A test case for different interpretive approaches is provided by the Experimental House in Muuratsalo, Finland, designed by Alvar Aalto in 1953. In order to explain how he came up with the design that combines archetypal patterns with organic shapes and apparently random articulations of surface, the architect referred (without too much elaboration) to YrjÃ¶ Hirnâ€™s theories on creative play as the origin of art. How could such an authorial reading be amended with critical insights drawn from current theories? How would the building appear from perspectives opened by phenomenology, psychoanalysis, gender studies, formalism or visual culture? A DVD with a set of drawings, photographs and a movie of the house is available for contributors interested in proposing a close reading of Muuratsalo.
Workshop 5 | Architectural expertise
Ever since Vitruvius, architects have claimed the ability to tap into expert knowledge from diverse fields and forge it into a culturally cogent synthesis. That special skill â€“ some speak of â€œdesign intelligenceâ€ â€“ is today in urgent need of further articulation, as architects face the danger of losing their leading position in the production of buildings. Does architectural expertise consist of tacit knowledge â€“ or could it be explicated and formalised even to the extent that design could be carried out by computers alone? How is this expertise transferred through education and how should it be modified in the face of current technological and economic developments? Can a design project be equal to a traditional Ph.D. dissertation as a form of academic research and critical thinking?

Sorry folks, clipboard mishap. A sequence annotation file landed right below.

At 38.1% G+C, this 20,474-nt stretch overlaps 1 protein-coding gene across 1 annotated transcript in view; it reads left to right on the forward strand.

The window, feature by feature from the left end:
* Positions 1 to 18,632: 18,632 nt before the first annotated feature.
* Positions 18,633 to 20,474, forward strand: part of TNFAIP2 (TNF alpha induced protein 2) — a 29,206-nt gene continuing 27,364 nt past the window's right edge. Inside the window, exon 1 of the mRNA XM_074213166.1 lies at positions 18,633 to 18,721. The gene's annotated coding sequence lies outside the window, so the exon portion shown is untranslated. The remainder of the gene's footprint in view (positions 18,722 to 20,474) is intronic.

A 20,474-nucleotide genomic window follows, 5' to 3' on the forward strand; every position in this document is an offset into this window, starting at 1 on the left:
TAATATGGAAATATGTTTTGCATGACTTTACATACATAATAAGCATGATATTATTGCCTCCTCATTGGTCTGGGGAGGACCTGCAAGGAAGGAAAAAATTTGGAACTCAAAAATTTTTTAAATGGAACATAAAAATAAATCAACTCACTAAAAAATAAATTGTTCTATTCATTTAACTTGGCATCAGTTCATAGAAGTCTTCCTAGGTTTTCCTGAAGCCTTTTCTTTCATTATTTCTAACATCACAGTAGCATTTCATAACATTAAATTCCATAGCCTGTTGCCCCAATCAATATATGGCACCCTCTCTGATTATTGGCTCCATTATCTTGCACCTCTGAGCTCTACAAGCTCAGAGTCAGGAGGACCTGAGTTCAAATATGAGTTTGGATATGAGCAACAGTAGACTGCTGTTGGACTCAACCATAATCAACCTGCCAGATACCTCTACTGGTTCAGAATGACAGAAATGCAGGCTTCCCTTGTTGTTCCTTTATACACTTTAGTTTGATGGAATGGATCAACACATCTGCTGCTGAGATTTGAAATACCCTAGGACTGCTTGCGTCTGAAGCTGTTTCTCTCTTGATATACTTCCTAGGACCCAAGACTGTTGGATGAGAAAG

Workshop 6 | Architecture and popular taste
The expertise of nuclear physicists or brain surgeons is seldom doubted even though few of us understand what they are doing or saying. By contrast, architects have to face constant criticism. Is this because truly challenging works of architecture require a period of time before they can be understood by a broader public? What about the Bilbao effect, then? Is there an architectural avant-garde that senses the future like a seismograph, to borrow Hans Holleinâ€™s metaphor? Is broad acceptance proof of successful architecture â€“ or can we ignore popular criticism because â€œall public opinion is manipulated opinion,â€ as Richard Serra used to maintain? Or would it be more effective to view architecture in Bourdieusian terms as a battlefield between social classes and examine taste as a distinction strategy?
Kari Jormakka, Chairman
Call for Papers
Conference proceedings will be refereed and published.
â€¢Abstracts of 250 words are due 4 February by email to the address email@example.com. Paper Format Guidelines will be sent upon request and upon receipt of abstract.(Referee advice will be progressively circulated.)
â€¢Notification of acceptance by 25 February. Drafts due 28 April.
â€¢Final deadline for completed and accepted papers (of 4000 words maximum) are due 2 June by email to the address firstname.lastname@example.org.
â€¢Accepted papers will be published in a pre-conference publication.
â€¢Keynote speaker presentations and selected papers will be published and distributed after the conference.
Dates to Remember:
4 February 2008 Deadline for Abstracts
25 February 2008 Notification Acceptance Abstract. Invitation to Full Paper Submission
28 April 2008 Deadline for Draft Papers
2 June 2008 Deadline for Final Papers
30-31 August 2008 International Alvar Aalto Meeting on Modern Architecture
Saturday Aug 30th, 2008
9.15 LECTURE I
10.05 Sessions A and B
13.00 LECTURE II
15.00 OPEN LECTURE (studia generalia)
16.30 end of day one of the discussions
19.00 Welcome reception
Sunday Aug 31st, 2008
9.15 LECTURE III
10.05 Sessions C and D
13.00 LECTURE IV
15.00 LECTURE V
16.15 OPEN LECTURE (studia generalia)
17.30 end of day two of the discussions
18.00 end of the Meeting
Alvar Aalto Academy
Alvar Aalto Museum
City of JyvÃ¤skylÃ¤
Kari Jormakka, Professor TU, Vienna, Austria
Esa Laaksonen, Director Alvar Aalto Academy
Ms. Merja Vainio
Ms. Mari Forsberg
The official language of the conference is English.
The conference venue is the main auditorium of the JyvÃ¤skylÃ¤ University
(designed by Alvar Aalto 1954-55).
Call for papers, registration and further information: